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🧭 The compass is pointing due weekend. Today we've got 1,287 words, 5 minutes.

🎢 This month marks 35 years since 10,000 Maniacs released the album Blind Man's Zoo, which provides today's exquisite intro tune...

1 big thing: Putin, Xi, and a fraught meeting

A grouped bar chart showing the change in natural gas exports from Russia from 2021 to 2023. While the most of the world, especially the EU, has seen a drop in exports, China has increased supply from Russia
Data: Columbia Center on Global Energy Policy;Β Chart: Rahul Mukherjee/Axios

All eyes are turned eastward as Russia tries to convince China to back the long-proposed Power of Siberia 2 gas pipeline.

Why it matters: As Russian President Vladimir Putin meets with Chinese leader Xi Jinping during a two-day state visit, the market and geopolitical stakes are huge β€” especially following the massive decline in Russian gas flows to Europe since the invasion of Ukraine (see above).

State of play: Initial reports from the visit show no explicit progress on winning Xi's endorsement of the project, but vows of deeper energy ties.

  • The New York Times reports that Putin said the "leaders discussed working more closely in energy and nuclear power research, though made no mention of a proposed natural gas pipeline to China that Moscow would like to see built."

The big picture: A new commentary from analysts with Columbia's Center on Global Energy Policy explores why it's so vital for Putin.

  • PS-2 would be a geopolitical "coup" for Moscow, not just a revenue stream, because it tightens its strategic alliance with China.
  • It would mean "demonstrating to the West and the Global South that it is able to deepen its energy relationship with China despite the war."

Friction point: "One reason China is in no hurry to finalize an agreement for PS-2 is that the country is unlikely to need the gas before the mid-2030," CGEP's analysts write. That gives it leverage on price and more.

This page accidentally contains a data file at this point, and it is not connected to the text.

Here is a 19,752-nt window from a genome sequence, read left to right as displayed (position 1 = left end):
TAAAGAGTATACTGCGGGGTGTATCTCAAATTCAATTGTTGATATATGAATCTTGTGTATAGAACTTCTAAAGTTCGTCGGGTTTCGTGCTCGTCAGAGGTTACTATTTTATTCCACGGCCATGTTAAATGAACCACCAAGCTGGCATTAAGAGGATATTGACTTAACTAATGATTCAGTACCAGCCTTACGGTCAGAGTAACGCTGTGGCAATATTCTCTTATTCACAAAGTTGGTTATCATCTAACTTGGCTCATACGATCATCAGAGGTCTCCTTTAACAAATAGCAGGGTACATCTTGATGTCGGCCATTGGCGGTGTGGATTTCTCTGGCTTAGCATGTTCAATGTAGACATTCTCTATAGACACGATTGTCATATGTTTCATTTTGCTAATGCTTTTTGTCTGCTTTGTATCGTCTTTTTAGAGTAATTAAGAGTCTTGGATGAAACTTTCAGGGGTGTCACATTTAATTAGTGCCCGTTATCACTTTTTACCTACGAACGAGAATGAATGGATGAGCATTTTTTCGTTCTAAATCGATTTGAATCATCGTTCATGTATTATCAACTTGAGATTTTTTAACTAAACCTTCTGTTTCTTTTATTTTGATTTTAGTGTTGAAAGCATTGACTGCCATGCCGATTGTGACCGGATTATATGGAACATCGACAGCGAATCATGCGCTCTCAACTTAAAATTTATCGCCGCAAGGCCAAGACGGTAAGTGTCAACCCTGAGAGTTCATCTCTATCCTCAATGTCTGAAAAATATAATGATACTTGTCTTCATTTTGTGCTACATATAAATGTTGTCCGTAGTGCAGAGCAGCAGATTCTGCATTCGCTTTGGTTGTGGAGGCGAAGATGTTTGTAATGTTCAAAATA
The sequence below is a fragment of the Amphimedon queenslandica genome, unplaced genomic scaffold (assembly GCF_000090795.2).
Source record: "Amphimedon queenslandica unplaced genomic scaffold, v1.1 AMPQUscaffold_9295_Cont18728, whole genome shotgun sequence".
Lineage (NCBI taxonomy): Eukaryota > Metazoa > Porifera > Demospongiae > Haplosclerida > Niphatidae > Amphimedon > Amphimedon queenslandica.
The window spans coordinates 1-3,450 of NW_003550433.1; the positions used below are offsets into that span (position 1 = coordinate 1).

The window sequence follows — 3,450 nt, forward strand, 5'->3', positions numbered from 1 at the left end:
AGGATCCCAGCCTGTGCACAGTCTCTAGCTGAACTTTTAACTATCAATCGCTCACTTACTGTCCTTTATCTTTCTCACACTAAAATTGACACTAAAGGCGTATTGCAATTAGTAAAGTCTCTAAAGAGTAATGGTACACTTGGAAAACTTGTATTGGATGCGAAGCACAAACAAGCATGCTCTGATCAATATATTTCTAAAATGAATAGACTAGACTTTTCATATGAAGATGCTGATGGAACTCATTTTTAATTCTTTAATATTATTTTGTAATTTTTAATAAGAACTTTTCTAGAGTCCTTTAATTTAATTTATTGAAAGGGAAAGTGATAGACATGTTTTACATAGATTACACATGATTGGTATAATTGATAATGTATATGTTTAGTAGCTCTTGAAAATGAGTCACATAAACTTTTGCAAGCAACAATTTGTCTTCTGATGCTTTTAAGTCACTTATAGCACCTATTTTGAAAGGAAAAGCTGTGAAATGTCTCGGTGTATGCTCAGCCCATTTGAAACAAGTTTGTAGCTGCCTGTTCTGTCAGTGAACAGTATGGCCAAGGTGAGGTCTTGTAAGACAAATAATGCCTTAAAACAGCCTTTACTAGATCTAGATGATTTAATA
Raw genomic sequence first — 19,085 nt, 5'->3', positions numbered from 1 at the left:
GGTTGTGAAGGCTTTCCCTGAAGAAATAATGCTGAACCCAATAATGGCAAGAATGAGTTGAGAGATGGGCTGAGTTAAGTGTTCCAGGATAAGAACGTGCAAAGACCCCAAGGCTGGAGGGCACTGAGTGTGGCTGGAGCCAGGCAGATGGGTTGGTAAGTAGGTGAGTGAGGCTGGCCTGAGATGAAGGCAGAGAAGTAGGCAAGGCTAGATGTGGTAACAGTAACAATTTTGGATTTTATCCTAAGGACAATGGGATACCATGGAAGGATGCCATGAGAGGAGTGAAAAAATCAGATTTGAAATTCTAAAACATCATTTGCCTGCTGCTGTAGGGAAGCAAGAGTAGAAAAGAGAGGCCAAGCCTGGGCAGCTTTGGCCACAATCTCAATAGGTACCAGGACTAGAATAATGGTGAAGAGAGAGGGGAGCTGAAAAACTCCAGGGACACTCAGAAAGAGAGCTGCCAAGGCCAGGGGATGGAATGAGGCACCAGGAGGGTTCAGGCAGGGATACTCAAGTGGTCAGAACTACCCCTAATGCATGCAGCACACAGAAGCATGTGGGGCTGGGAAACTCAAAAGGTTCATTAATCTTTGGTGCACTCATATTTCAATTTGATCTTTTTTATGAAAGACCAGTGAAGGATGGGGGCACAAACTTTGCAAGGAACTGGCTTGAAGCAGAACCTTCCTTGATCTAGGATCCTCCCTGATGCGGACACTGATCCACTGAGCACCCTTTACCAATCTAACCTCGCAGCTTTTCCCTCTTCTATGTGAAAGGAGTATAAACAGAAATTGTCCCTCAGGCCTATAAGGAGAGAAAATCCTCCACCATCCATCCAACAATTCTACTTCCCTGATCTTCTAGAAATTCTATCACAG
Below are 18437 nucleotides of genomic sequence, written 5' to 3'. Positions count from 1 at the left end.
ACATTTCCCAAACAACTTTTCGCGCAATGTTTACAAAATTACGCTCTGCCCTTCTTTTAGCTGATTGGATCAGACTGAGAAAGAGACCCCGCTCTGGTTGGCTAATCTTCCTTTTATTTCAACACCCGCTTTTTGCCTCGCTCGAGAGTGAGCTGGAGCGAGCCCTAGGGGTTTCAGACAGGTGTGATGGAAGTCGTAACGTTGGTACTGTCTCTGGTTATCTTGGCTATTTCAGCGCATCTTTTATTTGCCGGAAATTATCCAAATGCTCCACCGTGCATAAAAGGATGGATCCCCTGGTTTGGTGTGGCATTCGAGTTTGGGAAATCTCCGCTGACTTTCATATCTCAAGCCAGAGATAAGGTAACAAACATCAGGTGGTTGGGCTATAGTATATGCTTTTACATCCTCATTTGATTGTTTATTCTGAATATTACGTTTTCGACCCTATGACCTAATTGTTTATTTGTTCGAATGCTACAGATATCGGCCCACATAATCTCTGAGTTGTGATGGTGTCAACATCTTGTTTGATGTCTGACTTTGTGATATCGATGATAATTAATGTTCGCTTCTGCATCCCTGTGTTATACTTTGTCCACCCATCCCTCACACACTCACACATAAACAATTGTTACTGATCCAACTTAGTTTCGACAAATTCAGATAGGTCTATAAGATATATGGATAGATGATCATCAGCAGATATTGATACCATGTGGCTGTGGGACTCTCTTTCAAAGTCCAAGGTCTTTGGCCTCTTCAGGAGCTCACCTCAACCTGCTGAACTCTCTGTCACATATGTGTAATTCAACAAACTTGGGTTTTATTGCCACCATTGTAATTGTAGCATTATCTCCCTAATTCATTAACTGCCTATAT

Yes, but: While Xi is likely to continue what have been years of playing hard to get, his posture could change, they add.

  • "[I]f China can secure an attractive price for PS-2 gas, and if China's relations with the United States continue to deteriorate, Beijing could be motivated to reverse course."

Zoom out: A 2030 link to supply what's now 50 billion cubic meters of stranded Russian gas would displace a chunk of China's liquefied natural gas imports, adding to an expected LNG glut as more projects come online this decade.

The bottom line: If there's ever a deal, the market and geopolitical implications are global.

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2. A zombie problem up north

Smoke rises from a wildfire in western Canada on Tuesday. Photo: Cheyenne Berreault/Anadolu via Getty Images.

Smoldering combustion beneath northwest Canada's boreal forests has emerged onto the dry surface, re-igniting into fast-moving flames amid unusually warm, dry and windy conditions.

Why it matters: The fires that have emerged this month are a threat to homes and businesses and show how a wildfire season worsened by climate change can defy a clear end date.